“Dead flies make stench flow from the oil of the ointment-mixer; a little folly is esteemed more than wisdom and honor.”
This is one of my favorite lines in the whole of this book. The philosopher, Blaise Pascal, would write: “The power of flies, which win battles, hinder our soul from action, devour our body.” While I know that God has a purpose for flies — they help with the decomposition of matter and provide food for spiders and toads, for instance — they can be the greatest of nuances. How often has your deep thought been distracted by flies? How often has a relaxing afternoon turned into a mad dash for a fly swatter, only to discover the fly out of sight until you put the swatter back? How often has a good meal been ruined by flies buzzing about and landing on the food? And, as the rabbi’s point out, just one fly, in its dying, can often land in the ointment that the perfumer is making, ruining the whole batch. Indeed, the power of the flies.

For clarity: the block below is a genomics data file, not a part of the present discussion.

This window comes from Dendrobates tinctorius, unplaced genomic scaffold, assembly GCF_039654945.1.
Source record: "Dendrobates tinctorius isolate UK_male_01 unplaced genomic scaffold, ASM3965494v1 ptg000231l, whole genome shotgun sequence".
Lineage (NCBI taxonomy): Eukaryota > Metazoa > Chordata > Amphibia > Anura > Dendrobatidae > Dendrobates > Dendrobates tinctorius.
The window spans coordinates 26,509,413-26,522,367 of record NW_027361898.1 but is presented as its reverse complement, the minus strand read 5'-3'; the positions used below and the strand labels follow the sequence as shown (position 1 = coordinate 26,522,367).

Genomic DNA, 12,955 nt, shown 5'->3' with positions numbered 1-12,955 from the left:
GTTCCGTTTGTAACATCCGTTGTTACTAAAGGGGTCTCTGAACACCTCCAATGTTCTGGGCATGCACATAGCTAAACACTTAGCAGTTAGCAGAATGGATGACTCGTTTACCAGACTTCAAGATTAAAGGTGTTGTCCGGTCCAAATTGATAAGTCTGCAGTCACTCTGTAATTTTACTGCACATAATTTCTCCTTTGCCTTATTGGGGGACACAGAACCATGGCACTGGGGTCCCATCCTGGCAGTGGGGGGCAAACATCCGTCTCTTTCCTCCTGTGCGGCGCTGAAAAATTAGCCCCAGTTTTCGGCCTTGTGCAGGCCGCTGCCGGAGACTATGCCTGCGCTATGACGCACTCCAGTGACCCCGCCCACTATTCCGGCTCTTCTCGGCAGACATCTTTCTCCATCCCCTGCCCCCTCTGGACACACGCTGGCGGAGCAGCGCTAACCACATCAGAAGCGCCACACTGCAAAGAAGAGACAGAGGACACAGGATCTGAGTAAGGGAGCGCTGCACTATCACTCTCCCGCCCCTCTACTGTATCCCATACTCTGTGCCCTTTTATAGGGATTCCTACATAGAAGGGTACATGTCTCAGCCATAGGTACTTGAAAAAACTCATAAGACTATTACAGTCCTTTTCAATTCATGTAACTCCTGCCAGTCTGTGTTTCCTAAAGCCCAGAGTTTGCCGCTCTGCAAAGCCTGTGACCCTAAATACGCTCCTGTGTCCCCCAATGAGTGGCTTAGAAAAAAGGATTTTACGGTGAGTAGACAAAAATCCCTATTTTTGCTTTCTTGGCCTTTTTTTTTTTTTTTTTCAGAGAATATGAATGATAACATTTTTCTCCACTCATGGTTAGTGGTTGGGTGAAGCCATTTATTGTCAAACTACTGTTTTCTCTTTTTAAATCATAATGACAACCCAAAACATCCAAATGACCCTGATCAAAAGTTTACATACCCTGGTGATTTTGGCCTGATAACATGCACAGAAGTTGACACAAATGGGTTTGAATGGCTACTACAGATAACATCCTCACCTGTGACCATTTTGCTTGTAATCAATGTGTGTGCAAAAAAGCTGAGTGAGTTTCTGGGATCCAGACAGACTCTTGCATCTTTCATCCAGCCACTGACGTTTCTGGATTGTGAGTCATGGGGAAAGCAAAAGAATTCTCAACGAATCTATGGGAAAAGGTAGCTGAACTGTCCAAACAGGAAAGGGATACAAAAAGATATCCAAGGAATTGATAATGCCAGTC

Yet, both Solomon and Pascal had something more in mind. The words that follow this remind us of how just a little bit of foolishness, like the fly, can ruin both wisdom and honor — just as one sinner can tear down much good (see above). Pascal follows the words of the fly with a reminder that “When we are too young, our judgment is at fault, so also when we are too old” (Pensees). The same line of thought is advanced. Do not trust the foolishness of the youth (or of the senile), but pursue wisdom where it can be found. Do not let the foolish flies in when you are applying yourself to matters of importance and of great value. They will cause the whole to stink.